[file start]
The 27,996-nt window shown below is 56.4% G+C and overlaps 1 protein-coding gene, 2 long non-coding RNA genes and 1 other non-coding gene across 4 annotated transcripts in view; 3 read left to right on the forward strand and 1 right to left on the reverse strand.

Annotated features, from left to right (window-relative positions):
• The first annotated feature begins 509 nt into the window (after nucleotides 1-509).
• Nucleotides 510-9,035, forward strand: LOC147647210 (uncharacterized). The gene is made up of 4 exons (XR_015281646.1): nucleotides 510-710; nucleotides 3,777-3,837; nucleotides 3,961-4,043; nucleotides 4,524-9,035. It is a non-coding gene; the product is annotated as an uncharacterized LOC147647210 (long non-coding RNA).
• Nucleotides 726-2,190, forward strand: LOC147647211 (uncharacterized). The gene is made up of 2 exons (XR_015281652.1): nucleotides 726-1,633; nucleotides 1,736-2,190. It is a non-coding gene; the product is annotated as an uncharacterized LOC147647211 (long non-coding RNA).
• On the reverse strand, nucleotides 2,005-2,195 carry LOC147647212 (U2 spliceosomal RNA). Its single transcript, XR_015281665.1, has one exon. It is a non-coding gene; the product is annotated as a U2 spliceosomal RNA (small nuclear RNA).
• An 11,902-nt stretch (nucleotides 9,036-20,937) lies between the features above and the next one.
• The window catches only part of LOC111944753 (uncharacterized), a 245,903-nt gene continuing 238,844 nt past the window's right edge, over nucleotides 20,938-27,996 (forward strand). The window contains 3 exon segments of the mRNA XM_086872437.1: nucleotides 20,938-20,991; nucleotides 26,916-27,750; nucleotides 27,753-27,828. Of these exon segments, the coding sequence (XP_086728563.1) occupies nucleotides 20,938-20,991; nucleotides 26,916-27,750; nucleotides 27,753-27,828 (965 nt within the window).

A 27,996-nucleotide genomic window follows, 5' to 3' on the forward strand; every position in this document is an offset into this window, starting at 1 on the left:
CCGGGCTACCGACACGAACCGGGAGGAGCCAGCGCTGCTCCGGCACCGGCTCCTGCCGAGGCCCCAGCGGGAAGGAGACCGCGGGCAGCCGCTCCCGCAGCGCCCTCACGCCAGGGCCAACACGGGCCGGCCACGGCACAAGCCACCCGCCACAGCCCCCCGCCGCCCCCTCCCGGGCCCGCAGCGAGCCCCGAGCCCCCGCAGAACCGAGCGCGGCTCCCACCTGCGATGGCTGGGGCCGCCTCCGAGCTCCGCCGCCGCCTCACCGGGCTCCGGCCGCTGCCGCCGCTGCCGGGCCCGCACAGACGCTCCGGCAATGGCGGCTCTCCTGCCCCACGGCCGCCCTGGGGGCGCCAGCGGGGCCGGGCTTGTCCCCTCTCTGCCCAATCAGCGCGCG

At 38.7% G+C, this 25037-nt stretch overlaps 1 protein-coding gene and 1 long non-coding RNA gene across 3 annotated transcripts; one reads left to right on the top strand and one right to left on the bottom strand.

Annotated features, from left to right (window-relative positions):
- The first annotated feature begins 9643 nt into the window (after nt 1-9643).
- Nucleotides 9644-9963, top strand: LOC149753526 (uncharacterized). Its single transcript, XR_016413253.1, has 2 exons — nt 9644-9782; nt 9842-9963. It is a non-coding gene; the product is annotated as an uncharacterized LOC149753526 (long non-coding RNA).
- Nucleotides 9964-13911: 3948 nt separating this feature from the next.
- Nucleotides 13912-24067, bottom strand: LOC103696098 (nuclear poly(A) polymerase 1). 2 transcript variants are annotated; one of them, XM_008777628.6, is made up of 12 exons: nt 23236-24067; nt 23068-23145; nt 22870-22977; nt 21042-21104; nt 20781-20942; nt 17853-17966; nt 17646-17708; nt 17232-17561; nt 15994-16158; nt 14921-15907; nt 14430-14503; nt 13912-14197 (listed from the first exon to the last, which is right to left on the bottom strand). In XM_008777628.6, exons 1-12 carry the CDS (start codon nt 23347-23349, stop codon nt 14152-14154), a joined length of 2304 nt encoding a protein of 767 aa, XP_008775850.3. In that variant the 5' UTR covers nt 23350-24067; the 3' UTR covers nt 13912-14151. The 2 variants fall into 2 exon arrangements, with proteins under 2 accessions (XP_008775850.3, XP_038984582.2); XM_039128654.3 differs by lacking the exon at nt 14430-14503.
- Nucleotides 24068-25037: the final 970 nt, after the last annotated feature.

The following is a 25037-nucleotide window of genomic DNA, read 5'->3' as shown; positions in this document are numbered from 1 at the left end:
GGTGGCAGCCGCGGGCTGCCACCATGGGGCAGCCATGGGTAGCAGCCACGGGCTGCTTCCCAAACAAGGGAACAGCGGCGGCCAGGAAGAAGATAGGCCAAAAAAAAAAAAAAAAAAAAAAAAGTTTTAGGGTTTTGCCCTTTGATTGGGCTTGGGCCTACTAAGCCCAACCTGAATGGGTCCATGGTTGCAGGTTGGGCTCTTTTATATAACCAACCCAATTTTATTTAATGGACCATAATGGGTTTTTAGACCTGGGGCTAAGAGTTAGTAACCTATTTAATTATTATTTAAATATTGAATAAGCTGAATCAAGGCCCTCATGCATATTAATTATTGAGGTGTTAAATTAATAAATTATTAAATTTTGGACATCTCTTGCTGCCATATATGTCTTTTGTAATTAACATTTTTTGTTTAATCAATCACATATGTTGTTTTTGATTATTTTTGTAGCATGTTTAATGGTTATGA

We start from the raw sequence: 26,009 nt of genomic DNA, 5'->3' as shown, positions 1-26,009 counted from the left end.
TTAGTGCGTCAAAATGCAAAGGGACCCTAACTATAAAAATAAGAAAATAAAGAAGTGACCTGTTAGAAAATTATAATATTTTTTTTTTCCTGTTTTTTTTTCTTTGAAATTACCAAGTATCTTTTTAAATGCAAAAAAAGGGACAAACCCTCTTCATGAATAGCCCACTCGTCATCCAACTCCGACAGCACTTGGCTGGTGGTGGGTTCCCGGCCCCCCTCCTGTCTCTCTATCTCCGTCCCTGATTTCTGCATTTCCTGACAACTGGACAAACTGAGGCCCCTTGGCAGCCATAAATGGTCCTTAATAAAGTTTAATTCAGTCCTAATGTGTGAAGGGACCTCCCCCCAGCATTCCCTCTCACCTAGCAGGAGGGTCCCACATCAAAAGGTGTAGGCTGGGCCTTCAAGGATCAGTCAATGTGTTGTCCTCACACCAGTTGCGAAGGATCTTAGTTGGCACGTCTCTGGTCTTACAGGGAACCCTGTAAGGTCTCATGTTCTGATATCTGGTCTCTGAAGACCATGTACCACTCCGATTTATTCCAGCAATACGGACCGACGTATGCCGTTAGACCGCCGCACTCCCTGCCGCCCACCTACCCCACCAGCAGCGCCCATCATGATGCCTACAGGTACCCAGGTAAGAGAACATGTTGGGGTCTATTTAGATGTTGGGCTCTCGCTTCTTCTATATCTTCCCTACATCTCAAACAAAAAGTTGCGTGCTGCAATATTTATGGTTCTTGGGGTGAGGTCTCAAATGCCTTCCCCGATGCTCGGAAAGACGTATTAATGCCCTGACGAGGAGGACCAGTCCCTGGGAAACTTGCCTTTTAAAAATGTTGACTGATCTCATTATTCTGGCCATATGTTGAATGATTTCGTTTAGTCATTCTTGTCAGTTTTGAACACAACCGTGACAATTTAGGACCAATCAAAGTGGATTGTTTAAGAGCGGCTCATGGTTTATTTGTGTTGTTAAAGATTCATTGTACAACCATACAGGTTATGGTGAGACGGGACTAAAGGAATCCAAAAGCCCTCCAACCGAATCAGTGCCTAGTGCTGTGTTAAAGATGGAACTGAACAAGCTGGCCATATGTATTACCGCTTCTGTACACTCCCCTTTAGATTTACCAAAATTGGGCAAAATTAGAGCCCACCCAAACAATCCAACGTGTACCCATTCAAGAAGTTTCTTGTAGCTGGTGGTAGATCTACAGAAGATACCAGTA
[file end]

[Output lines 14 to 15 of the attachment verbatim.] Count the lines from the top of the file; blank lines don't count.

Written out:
- Nucleotides 9644-9963, top strand: LOC149753526 (uncharacterized). Its single transcript, XR_016413253.1, has 2 exons — nt 9644-9782; nt 9842-9963. It is a non-coding gene; the product is annotated as an uncharacterized LOC149753526 (long non-coding RNA).
- Nucleotides 9964-13911: 3948 nt separating this feature from the next.